We reminisced about past Christmases when we were together as a family. She loves Christmas and always decorates in her charming way. Her two trees are covered in vintage ornaments from our childhood (many made by Mrs. Twila Baker who also crafted one for each of my brothers and me when we were growing up in Ohio) and additions from recent years. Her Santa collection is still going strong.

Much of my mother's holiday decor is reminiscent of specific Christmas memories from childhood. I recognized several of the découpaged boards that she and Mrs. Baker used to make together. They would distress old boards and then use varnish or ModPodge (certainly a product of the 60s and still available) to seal an image on them. One is of a jolly Santa in the kitchen or pantry that I have always loved, but had forgotten as I hadn't seen him in a while.

Among the presents we got my Mom was a favorite book of mine by Cynthia Rylant, Christmas in the Country. The book reminds me of my mother, my grandparents, and the farm where she (and we) grew up. It begins:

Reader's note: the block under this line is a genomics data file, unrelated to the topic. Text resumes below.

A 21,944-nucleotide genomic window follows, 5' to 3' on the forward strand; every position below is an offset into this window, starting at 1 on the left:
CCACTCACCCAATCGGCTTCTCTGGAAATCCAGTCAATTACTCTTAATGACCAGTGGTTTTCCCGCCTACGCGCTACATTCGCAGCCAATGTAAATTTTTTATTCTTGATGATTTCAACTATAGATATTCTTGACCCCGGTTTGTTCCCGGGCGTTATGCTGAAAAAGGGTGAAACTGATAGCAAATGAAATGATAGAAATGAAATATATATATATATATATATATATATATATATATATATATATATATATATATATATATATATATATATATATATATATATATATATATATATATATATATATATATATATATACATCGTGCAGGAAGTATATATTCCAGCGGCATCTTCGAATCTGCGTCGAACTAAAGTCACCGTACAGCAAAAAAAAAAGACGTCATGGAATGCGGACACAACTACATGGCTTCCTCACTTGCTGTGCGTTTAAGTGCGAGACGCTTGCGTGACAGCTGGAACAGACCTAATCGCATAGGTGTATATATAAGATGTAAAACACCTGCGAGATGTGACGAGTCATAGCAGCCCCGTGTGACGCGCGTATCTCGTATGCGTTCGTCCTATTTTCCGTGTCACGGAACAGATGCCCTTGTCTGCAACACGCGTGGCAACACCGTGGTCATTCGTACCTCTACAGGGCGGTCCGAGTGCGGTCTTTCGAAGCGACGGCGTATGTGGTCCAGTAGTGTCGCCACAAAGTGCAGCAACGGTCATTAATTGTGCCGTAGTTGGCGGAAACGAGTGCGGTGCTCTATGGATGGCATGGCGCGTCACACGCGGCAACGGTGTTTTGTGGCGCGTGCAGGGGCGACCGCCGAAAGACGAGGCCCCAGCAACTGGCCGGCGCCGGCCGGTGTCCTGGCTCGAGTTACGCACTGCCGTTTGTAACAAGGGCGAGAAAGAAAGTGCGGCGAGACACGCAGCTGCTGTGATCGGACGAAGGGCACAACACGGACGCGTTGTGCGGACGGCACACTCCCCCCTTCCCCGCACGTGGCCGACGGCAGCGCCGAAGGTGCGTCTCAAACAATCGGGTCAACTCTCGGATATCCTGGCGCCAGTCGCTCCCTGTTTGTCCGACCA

When I was a little girl, I lived with my grandparents in the country. Our house was small and white. It had an old coal stove to keep us warm and a tiny little kitchen for supper and a nice back porch for the dogs...

My grandfather always got our Christmas tree from the woods behind the house. Off he'd go with his ax while my grandmother and I pulled boxes of old ornaments from her closet, which smelled like wool and mothballs.

Rylant was raised by her grandparents in the mountains of West Virginia and her first book, When I was Young in the Mountains, is about that childhood while many of her books are also influenced by her rural upbringing. I have always enjoyed her books and my boys have learned to read on the Henry and Mudge series. [In 1993 she won the Newbery Medal for Missing May] She writes exactly the style of books I would want to write for children and perhaps that is why I appreciate them: for their rural places, strong family values and a simpler time.